On this day, in 1776, those words, along with a few hundred more that are less well known, but equally important, were approved by the Continental Congress. It’s called the Declaration of Independence, but this was, in fact, a Declaration of War against Great Britain.

We, therefore, the Representatives of the united States of America, in General Congress, Assembled, appealing to the Supreme Judge of the world for the rectitude of our intentions, do, in the Name, and by Authority of the good People of these Colonies, solemnly publish and declare, That these United Colonies are, and of Right ought to be Free and Independent States; that they are Absolved from all Allegiance to the British Crown, and that all political connection between them and the State of Great Britain, is and ought to be totally dissolved; and that as Free and Independent States, they have full Power to levy War, conclude Peace, contract Alliances, establish Commerce, and to do all other Acts and Things which Independent States may of right do. And for the support of this Declaration, with a firm reliance on the protection of divine Providence, we mutually pledge to each other our Lives, our Fortunes and our sacred Honor.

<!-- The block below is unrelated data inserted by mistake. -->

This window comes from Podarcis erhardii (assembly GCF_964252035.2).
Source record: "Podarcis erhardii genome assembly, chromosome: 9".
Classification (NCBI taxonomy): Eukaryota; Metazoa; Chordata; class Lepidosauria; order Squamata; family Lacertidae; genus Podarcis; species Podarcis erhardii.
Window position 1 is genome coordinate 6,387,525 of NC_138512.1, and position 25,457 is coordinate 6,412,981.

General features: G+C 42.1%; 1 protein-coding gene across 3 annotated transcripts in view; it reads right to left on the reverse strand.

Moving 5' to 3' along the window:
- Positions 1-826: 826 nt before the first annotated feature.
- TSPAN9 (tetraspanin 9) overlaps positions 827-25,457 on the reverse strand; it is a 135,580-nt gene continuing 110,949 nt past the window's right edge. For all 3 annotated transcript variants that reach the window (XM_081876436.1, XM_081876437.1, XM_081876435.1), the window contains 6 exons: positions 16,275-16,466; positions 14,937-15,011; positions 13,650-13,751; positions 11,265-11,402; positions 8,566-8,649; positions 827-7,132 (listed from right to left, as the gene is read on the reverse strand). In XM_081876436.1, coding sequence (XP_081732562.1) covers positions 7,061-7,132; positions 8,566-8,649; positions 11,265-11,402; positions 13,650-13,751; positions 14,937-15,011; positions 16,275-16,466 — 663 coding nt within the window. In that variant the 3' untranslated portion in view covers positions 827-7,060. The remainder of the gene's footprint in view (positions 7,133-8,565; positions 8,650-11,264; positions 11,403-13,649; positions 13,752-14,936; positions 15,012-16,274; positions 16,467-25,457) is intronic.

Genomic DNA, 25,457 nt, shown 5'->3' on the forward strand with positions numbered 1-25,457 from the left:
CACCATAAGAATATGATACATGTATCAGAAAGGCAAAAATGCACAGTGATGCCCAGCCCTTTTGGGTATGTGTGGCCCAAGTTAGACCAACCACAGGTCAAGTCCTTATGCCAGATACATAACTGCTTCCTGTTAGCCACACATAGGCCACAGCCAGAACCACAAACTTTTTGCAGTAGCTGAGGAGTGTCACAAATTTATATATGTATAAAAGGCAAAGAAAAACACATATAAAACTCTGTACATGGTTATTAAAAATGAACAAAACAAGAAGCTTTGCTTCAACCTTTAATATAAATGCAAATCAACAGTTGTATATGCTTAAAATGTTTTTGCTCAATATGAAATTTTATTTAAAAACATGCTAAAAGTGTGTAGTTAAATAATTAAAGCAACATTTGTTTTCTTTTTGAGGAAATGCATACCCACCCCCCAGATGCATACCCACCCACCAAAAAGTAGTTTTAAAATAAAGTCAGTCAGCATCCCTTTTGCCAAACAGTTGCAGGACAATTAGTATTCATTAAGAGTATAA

Happy Independence Day, America. Take a moment to think about what it’s about, and what those fireworks actually represent.

03 July, 2011

July 3, 1886

The very first automobile, the Benz Patent-Motorwagen is unveiled to the public.

This gasoline powered automobile was capable of 2/3 HP @ 250 RPM and an astounding 10 miles per hour.